“We are used to the sound of bombing because we live near other cities that have been at war since 2014, but until now I had not understood what a total war was,” he adds. the population stayed without food, without light and without water a few days after the war began. The press also had to leave very soon, so there has been very little information about what has happened. This Saturday the Ukrainian authorities announced a new attempt to evacuate civilians from the city. “We will try again to evacuate women, children and the elderly,” he assured. Iryna Vereshchukthe deputy prime minister of Ukraine.

The first few days they survived on the food they managed to buy before the war started, but it was not enough and soon they were left with nothing. “On March 15 we ran out of gas”, recounts. To cook they had to resort to firewood from trees in their gardens, a wood that is damp and difficult to combust. There was no heating and they couldn’t cook either. They have been hungry and cold in the middle of the snow. “The worst thing has been taking photos of so many corpses,” concludes.

A neighbor walking through the destroyed streets of Mariupol Photo courtesy of Makarov Serghii

The situation in Mariupol continues to be a nightmare for the population and this Saturday Russian troops have again attacked the Azovstal steel mill, according to the Ukrainian authorities. Serghii says that “people wanted to do everything possible to save themselves, but they couldn’t go out. The first days they felt safer in their city because the situation in other cities was much more serious”, but that security lasted two days. moved to the basements. Incommunicado, without water and without light. “On March 13, to connect, we had to climb to the roof of the houses and then we were left without connection“, remember.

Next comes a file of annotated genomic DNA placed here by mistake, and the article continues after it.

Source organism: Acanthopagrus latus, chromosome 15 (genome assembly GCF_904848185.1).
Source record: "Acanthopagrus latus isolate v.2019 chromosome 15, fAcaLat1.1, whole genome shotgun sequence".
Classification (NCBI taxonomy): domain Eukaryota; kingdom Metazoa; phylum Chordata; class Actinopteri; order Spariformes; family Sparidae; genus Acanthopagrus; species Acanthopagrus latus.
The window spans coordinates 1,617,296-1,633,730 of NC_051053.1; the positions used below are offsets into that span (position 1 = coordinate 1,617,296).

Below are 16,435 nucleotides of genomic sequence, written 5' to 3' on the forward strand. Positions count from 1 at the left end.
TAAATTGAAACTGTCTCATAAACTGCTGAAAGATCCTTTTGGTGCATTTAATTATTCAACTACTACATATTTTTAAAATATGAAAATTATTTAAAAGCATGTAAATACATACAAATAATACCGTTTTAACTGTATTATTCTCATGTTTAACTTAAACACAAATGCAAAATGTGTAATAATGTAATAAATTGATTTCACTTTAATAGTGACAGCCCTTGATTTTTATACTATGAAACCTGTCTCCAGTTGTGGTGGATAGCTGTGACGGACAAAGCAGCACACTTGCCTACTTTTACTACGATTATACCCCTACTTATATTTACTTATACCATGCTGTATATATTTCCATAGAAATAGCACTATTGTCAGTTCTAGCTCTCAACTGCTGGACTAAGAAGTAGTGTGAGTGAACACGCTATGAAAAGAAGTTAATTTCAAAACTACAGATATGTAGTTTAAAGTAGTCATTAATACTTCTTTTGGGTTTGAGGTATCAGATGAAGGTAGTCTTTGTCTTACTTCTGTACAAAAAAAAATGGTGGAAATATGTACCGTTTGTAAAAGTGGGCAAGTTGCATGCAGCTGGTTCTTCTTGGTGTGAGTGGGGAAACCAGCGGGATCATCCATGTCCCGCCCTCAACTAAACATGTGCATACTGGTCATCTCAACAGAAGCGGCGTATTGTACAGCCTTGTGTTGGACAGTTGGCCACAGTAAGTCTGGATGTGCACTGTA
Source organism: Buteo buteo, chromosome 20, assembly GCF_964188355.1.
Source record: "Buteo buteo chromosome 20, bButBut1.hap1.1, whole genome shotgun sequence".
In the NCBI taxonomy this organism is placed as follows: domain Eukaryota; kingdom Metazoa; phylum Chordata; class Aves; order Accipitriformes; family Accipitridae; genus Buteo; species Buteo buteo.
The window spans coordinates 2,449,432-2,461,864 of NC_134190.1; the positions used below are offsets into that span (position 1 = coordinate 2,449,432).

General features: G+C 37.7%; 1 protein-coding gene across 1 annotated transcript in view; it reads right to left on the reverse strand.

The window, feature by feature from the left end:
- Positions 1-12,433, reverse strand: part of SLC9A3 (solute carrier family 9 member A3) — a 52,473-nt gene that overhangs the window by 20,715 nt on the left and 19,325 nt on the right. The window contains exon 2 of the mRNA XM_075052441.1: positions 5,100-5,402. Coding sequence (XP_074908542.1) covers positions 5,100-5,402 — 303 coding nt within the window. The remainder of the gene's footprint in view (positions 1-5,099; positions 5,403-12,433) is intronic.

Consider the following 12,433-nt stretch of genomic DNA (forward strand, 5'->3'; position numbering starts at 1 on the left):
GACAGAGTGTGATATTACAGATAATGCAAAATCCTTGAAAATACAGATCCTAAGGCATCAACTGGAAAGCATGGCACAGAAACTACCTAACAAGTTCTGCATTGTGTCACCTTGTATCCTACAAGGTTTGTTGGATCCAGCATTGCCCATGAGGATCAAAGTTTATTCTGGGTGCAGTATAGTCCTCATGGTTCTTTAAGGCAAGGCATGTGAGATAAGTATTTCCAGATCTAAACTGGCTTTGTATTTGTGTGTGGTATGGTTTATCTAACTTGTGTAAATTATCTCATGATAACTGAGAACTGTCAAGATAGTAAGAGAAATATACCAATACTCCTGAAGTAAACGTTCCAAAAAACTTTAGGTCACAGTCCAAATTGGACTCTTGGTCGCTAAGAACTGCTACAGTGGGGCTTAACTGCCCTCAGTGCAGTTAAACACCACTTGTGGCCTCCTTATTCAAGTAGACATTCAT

Even the basements became dangerous

This couple lived the last days in that city with constant fear. All the food stores were closed. Even the basements became dangerous, she says. They lived with about 150 people, including very young babies who never went out. Finally, she managed to hang out with her people and connect. She found many messages from his friend Mikel (not his real name).

Mikel now lives in Paris, but his grandparents are still in Mariupol. She has not been able to communicate with them for more than a month and the little information she has about them comes from his parents, who from time to time manage to contact them to confirm that “they are still alive”. There he keeps many childhood memories of him, especially walks on the beach with his grandparents. He is Russian and, like his parents, was born in Moscow, but his grandparents, both maternal and paternal, live in Ukraine.